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Why “Environments”?

These are difficult times for educational and cultural institutions increasingly impaired by an epidemic of public disinvestment. Moreover, the last few years have seen the global rise of media markets that traffic in fanciful simplifications, fake news, bigotry and denialism, while dismissing evidence-based knowledge and basic human empathy. But this is also why we see a renewed urgency for the Arts and Humanities to reclaim a position of centrality in public discourse; to weigh in on the big issues of our time, from climate change denial to the rise of fundamentalism and authoritarianism around the world. The Public Humanities provide crucial spaces to help us reimagine, transform, and regenerate our world.

This year’s 3-day Festival will feature talks, music, performances, community debates, and other activities on the theme of “Environments,” focusing on issues of environmental justice and economic sustainability, local and regional activism and planning, and the global climate change crisis.

We hope you will join us for what is guaranteed to be a dynamic conversation between authors, scholars, activists, artists, and the Western New York community – pushing forward our visions for the future through this festival of ideas.

Stay tuned for the announcement of all of this year’s participants!

 

 

image: Global Action Day in Copenhagen. December 2009. america.govhttp://www.flickr.com/photos/americagov/4179185792. Transferred from da.wikipedia to Commons by Thomas81 using CommonsHelper. This file is licensed under the Creative Commons Attribution-Share Alike 2.0 Generic license.

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2017 Spotlight Speaker: Bill McKibben

Bill McKibben is an author and environmentalist who in 2014 was awarded the Right Livelihood Prize, sometimes called the ‘alternative Nobel.’ His 1989 book The End of Nature is regarded as the first book for a general audience about climate change, and has appeared in 24 languages; he’s gone on to write a dozen more books. He is a founder of 350.org, the first planet-wide, grassroots climate change movement, which has organized twenty  thousand rallies around the world in every country save North Korea, spearheaded the resistance to the Keystone Pipeline, and launched the fast-growing fossil fuel divestment movement.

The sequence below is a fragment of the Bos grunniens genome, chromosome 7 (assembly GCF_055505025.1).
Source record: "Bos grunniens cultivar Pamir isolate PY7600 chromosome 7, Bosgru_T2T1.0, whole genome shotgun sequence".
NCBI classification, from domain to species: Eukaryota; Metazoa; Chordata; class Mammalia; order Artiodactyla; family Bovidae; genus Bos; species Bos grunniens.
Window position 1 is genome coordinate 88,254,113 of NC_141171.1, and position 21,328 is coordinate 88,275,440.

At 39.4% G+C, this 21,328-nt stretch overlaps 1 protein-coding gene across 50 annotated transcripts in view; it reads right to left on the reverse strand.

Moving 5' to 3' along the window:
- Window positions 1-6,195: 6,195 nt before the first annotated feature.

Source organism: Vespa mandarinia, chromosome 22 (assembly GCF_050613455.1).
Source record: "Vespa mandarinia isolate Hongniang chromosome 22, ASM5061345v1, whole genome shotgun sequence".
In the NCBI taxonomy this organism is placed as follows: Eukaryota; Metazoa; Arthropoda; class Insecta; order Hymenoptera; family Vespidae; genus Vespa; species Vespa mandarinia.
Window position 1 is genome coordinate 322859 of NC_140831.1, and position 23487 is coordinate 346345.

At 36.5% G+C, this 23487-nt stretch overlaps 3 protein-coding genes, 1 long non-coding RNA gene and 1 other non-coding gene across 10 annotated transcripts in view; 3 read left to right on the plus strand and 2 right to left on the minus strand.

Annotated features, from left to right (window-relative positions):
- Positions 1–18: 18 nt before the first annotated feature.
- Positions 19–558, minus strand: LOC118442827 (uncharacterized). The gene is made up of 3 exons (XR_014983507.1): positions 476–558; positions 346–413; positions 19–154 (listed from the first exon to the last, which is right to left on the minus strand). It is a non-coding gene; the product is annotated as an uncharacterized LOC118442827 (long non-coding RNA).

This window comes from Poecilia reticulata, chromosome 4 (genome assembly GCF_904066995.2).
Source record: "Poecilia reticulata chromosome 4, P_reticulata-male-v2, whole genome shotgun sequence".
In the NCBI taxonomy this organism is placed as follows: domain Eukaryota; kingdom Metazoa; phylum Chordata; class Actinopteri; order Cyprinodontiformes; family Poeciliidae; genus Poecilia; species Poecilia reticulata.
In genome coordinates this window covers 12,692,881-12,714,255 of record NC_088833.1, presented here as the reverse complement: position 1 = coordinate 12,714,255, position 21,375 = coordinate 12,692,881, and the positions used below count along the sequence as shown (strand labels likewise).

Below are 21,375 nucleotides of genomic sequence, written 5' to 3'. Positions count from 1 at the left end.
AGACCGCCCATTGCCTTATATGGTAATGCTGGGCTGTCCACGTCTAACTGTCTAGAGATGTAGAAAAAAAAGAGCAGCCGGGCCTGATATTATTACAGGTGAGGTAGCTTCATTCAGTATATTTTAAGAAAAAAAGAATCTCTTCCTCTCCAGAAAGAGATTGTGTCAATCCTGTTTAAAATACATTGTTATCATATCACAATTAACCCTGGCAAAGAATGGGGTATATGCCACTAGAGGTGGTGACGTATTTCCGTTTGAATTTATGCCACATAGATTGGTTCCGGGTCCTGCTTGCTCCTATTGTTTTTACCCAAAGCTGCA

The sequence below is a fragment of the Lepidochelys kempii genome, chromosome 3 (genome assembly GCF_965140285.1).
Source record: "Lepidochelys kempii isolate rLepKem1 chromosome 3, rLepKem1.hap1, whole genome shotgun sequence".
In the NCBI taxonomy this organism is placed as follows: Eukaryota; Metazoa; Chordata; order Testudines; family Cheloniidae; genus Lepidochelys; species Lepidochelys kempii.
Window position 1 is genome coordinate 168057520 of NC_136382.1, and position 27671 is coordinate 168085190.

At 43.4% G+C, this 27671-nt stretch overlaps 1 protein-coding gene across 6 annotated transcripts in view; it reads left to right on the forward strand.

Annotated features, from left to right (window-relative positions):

OilAndHoney-LowResThe Schumann Distinguished Scholar in Environmental Studies at Middlebury College and a fellow of the American Academy of Arts and Sciences, he was the 2013 winner of the Gandhi Prize and the Thomas Merton Prize, and holds honorary degrees from 18 colleges and universities. Foreign Policy named him to their inaugural list of the world’s 100 most important global thinkers, and the Boston Globe said he was “probably America’s most important environmentalist.”

A former staff writer for the New Yorker, he writes frequently for a wide variety of publications around the world, including the New York Review of Books,National Geographic, and Rolling Stone. He lives in the mountains above Lake Champlain with his wife, the writer Sue Halpern, where he spends as much time as possible outdoors . In 2014, biologists honored him by naming a new species of woodland gnat— Megophthalmidia mckibbeni–in his honor.

Watch online: Bill McKibben, “The Desperate Climate Fight: Ordinary People in an Extraordinary Moment”

WATCH THE VIDEO

The 2017 Buffalo Humanities Festival: Environments brought environmentalist author and social activist Bill McKibben to Buffalo on Friday, Sept. 29, where he gave the talk “The Desperate Climate Fight: Ordinary People in an Extraordinary Moment” in the auditorium of the Albright-Knox Art Gallery.

Introductions were provided by David Castillo (Director, UB Humanities Institute), Dean Robin Schulze (UB College of Arts and Sciences), US Congressman Brian Higgins (US House of Representatives, 26th Congressional District).

The Buffalo Humanities Festival is an annual event organized by the UB Humanities Institute in partnership with Buffalo State College, Canisius College, and Niagara University. Additional support is provided by Humanities New York.

Videographer: Thomas Vetter

Click here to view on UBStream.

WBFO’s Jay Moran gets the scoop on the 2017 Buffalo Humanities Festival

wbfo

Buffalo, NY NPR-affiliate WBFO features a couple interviews about the Buffalo Humanities Festival: Environments.

Morning host Jay Moran sat down with UB Humanities Institute Director David Castillo and Executive Director (interim) Kari Winter to discuss this year’s festival. The link includes an interview with festival speaker Adam Rome for a preview of his Saturday talk, “My Walks with Olmsted.”

Click through for the full interviews and article.

http://news.wbfo.org/post/humanities-festival-focusing-climate-change

American Startups Work to Bring Solar Powered Electricity to Parts of Africa

A June 26, 2017 article by Bill McKibben in the New Yorker titled, The Race to Solar-Power Africa explains the reasons why implementing an electric grid on the continent presents a unique challenge. McKibben writes,

“There are about as many people living without electricity today as there were when Thomas Edison lit his first light bulb. More than half are in sub-Saharan Africa. Europe and the Americas are almost fully electrified, and Asia is quickly catching up, but the absolute number of Africans without power remains steady.”

The demand for reliable and accessible electricity has prompted some entrepreneurs in the West to launch solar companies in Africa. It has some advantages over the traditional electric grid infrastructure but comes with its own set of problems relating to the newness of technology being used, engineering challenges, and uncertainty around financial feasibility, both for the consumers and for the companies.